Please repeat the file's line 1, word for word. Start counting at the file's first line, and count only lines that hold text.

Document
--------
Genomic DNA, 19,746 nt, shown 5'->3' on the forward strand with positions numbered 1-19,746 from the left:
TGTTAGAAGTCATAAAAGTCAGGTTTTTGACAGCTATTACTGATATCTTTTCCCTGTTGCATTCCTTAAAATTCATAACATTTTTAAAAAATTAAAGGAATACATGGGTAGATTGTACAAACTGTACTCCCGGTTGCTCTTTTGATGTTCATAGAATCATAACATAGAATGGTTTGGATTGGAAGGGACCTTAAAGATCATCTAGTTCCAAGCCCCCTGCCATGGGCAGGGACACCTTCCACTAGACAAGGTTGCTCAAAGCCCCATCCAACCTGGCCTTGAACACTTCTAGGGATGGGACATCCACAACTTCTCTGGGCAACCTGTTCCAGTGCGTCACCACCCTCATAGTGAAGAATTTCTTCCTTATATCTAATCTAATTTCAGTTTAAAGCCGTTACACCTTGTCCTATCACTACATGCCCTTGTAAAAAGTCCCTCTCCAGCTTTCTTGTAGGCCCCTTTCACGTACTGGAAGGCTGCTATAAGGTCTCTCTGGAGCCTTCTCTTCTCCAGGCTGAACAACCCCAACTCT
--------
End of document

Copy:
Genomic DNA, 19,746 nt, shown 5'->3' on the forward strand with positions numbered 1-19,746 from the left: